Mumbai: Indian firms raised ₹ 68,608 crore through the public equity markets in 2015, 76% higher than the ₹ 39,067 crore that was raised in the previous year, according to data from Prime Database.
The increase was led by a revival in the primary markets and also an increase in the amount raised through offers for sale (OFS) on the stock exchanges.
“A major revival was witnessed in the IPO market after 4 disappointing years. Despite turbulent secondary markets, 21 main-board IPOs came to the market collectively raising ₹ 13,602 crore," said Pranav Haldea, managing director, Prime Database. The highest-ever mobilization through IPOs was in 2010 at ₹ 37,535 crore.
OFS issues, which are used for dilution of promoters’ holdings, saw a jump from just ₹ 5,000 crore raised last year to ₹ 35,564 crore this year. However, more than half the capital raised through OFS came from a single issue of Coal India Ltd where the government sold shares worth ₹ 22,558 crore. Over the last four months the government has not managed to launch a single disinvestment issue.
“The year could have been even better but for the deferment of several public sector undertaking (PSU) offerings. The year, of course, fell short of ₹ 97,746 crore, the highest amount that has ever been raised during 2010," said Pranav Haldea, managing director at Prime Database.
Even though a significant amount of capital has been raised through capital markets this year, listed companies did not manage to raise much capital through qualified institutional placements (QIPs).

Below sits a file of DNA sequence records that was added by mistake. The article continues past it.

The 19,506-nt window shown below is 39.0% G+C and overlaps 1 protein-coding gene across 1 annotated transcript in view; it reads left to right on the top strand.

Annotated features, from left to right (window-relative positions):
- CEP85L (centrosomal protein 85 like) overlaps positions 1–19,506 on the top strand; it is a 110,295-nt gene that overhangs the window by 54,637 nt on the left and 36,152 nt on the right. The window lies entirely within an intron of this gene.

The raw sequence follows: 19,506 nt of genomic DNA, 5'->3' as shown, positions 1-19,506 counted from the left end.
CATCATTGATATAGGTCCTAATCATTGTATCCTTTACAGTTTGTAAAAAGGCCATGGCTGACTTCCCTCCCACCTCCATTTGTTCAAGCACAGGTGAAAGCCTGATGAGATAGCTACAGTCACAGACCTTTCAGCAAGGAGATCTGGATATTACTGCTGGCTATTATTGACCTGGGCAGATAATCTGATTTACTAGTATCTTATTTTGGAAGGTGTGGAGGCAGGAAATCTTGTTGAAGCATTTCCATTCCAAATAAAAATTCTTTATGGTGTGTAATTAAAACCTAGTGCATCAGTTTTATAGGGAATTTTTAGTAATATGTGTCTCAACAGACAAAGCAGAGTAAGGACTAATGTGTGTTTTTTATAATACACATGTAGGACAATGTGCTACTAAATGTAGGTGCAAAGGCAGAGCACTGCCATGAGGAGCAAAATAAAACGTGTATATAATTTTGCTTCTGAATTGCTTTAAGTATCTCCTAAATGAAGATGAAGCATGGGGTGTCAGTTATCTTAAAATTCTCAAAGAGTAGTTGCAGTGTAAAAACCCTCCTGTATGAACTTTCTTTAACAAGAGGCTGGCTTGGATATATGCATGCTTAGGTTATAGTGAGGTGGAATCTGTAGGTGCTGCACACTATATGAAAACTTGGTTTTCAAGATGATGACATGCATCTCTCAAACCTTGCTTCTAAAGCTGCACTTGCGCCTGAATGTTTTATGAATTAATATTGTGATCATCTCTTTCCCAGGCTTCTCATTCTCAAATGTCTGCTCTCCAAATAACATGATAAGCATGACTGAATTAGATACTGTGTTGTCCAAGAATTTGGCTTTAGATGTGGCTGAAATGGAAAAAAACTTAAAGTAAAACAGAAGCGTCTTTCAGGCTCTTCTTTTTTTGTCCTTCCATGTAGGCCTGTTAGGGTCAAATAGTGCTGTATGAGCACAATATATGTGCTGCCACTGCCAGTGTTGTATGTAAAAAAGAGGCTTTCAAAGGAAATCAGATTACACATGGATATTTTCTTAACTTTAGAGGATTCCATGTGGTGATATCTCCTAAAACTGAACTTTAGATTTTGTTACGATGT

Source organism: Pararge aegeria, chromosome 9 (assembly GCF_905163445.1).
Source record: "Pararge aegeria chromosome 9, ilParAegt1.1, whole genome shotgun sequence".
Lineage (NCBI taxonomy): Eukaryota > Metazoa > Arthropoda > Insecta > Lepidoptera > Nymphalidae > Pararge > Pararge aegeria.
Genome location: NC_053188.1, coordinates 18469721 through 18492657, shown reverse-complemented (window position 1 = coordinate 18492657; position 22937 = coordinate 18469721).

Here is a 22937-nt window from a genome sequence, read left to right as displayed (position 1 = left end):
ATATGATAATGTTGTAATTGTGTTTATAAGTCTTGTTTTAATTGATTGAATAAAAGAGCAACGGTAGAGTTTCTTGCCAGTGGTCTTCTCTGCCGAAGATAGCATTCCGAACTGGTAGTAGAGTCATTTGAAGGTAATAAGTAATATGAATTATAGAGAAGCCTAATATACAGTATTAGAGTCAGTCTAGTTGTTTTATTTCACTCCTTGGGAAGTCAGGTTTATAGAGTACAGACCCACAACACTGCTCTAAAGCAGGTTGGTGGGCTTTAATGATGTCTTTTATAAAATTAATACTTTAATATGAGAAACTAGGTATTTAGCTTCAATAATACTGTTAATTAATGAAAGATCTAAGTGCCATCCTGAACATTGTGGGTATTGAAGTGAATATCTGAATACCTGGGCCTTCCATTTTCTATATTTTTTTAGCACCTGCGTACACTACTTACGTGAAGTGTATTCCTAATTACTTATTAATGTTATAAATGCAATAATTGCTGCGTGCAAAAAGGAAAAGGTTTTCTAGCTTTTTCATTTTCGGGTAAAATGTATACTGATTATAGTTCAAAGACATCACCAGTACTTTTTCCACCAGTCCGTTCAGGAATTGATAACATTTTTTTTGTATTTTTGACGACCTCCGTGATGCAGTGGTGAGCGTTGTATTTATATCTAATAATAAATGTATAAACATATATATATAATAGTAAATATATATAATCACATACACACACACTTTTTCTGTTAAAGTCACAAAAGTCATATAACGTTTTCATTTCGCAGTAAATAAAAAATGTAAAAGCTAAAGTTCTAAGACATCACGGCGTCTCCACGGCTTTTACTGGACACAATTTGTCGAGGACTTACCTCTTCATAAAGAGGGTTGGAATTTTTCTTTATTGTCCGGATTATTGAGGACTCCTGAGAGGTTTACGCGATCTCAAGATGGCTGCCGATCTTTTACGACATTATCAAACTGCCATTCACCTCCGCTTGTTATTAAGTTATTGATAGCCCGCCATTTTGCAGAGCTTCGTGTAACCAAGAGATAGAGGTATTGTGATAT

During the year 32 companies managed to raise ₹ 19,182 crore as compared to ₹ 31,684 crore last year. The largest QIP this year was launched by IndusInd Bank Ltd, raising ₹ 4,328 crore.
“As the new government came and market sentiments improved most of the debt laden companies raised capital through QIP but soon they realized its not enough to pay back their debt and those very companies have resorted to asset sale this year," said an investment banker from a foreign bank who request anonymity as he is not authorized to speak to the media.
With fresh investments from the private sector still on hold, growth capital requirements have also been low.
With a number of initial public offerings lined for 2016, capital raising could remain high. The government, too, is trying to revive its divestment program.
“2016 looks even more promising. Already at the beginning of the year, there are 20 companies holding Sebi approval wanting to raise ₹ 7,315 crore and another 11 companies wanting to raise ₹ 5,445 crore awaiting Sebi approval. Many more filings are expected in the near future," Haldea added.
According to Prime Database, JM Financial Ltd leads the league table for all the equity issuances undertaken this year, followed by Kotak Mahindra Capital Co. Ltd and Deutsche Bank Ltd.